To discuss the risks for your procedure it is best to talk to your cardiologist, as your risks will be different to someone else's. They are also the best person to discuss CTO vs normal angioplasty, as they will perform both procedures so are best placed to answer your questions.

Good to hear you gave up smoking! Best of luck.

Ashleigh

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Your description is so like my own story its a bit scary. I had a triple CABG but never had any pain on my left hand side. I could do most things and occasionally I'd get pain (a lot of pain) behind my right shoulder blade. If I stopped and rested for a few minutes the pain would go away and could carryon usually with no recurrence of the pain. I put off investigation because I was travelling a lot! Eventually I was diagnosed with severe stable angina and was admitted straight from my angiogram with op 8 days later.

The drugs you are are a fairly standard cocktail for starters and will likely change as your condition is managed. Note that it is not unusual for you to have some issues with the drugs (breathlessness, tiredness, insomnia etc.), if you do get any of these go and see the GP and see if you can change the cocktail.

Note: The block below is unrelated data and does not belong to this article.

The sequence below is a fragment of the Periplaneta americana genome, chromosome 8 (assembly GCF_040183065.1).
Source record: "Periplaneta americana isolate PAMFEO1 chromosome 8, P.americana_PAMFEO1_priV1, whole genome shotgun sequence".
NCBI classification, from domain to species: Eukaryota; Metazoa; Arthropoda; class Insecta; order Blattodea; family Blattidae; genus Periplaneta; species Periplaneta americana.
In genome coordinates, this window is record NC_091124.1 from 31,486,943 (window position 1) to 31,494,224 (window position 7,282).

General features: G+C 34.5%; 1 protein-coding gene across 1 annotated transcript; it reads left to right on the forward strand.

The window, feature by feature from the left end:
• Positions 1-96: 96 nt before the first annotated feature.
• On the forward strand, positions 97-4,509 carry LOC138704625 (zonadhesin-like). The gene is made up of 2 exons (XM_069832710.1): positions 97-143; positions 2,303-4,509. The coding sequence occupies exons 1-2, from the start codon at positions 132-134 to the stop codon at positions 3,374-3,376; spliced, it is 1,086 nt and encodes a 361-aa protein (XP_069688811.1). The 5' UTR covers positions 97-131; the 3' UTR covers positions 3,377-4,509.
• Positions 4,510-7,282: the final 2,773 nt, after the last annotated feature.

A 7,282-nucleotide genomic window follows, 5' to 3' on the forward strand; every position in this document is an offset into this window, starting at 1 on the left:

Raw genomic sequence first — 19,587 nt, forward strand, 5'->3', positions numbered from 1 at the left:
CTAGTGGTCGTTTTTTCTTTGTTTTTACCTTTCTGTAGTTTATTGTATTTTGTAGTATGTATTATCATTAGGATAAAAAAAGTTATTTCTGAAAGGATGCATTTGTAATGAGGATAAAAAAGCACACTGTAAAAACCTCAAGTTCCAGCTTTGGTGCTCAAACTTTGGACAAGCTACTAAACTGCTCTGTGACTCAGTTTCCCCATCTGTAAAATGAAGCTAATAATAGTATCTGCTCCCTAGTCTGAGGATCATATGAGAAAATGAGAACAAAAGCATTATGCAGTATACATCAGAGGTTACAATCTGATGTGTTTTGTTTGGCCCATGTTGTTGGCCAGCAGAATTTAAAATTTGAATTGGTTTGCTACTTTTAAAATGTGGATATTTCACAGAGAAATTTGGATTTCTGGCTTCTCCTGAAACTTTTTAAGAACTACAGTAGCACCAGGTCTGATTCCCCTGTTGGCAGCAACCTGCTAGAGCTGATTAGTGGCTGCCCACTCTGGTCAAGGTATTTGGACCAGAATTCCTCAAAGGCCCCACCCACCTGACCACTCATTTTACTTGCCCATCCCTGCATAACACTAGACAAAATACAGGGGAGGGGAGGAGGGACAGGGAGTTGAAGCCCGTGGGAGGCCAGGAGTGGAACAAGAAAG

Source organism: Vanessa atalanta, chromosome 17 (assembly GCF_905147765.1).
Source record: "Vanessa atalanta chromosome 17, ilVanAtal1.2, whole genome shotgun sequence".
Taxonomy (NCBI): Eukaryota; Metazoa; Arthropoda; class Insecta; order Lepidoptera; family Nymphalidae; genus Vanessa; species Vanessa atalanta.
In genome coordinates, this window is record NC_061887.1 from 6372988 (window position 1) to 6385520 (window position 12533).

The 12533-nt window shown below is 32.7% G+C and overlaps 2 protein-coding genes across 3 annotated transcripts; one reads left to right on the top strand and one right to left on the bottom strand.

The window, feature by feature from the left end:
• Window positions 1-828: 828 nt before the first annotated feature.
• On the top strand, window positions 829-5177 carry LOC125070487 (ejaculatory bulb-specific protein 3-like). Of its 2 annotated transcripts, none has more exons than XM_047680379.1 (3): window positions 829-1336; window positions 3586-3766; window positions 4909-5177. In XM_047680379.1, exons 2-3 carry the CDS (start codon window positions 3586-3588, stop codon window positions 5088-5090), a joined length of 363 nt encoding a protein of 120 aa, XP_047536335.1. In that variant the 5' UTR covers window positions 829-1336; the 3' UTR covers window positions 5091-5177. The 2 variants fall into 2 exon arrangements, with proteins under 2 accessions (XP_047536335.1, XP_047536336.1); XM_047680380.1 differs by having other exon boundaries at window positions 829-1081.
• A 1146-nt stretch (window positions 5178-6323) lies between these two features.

You might want to have a look at the following - it might help reassure you!

ncbi.nlm.nih.gov/pubmed/164...

Keep in touch through this site as you go through the journey. It really can help to ease your mind

Steve

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Hi Steve,

Our stories do sound similar. Have you managed to get back to traveling? Getting my life back to normal is worrying me.

One of the Cardiologists I saw gave me advice about changing the drugs around and I've been doing as he said. eg the Bisoprolol gave me a bad stomach, made me dizzy etc so we cut it back and I'm slowly increasing it as per his advice.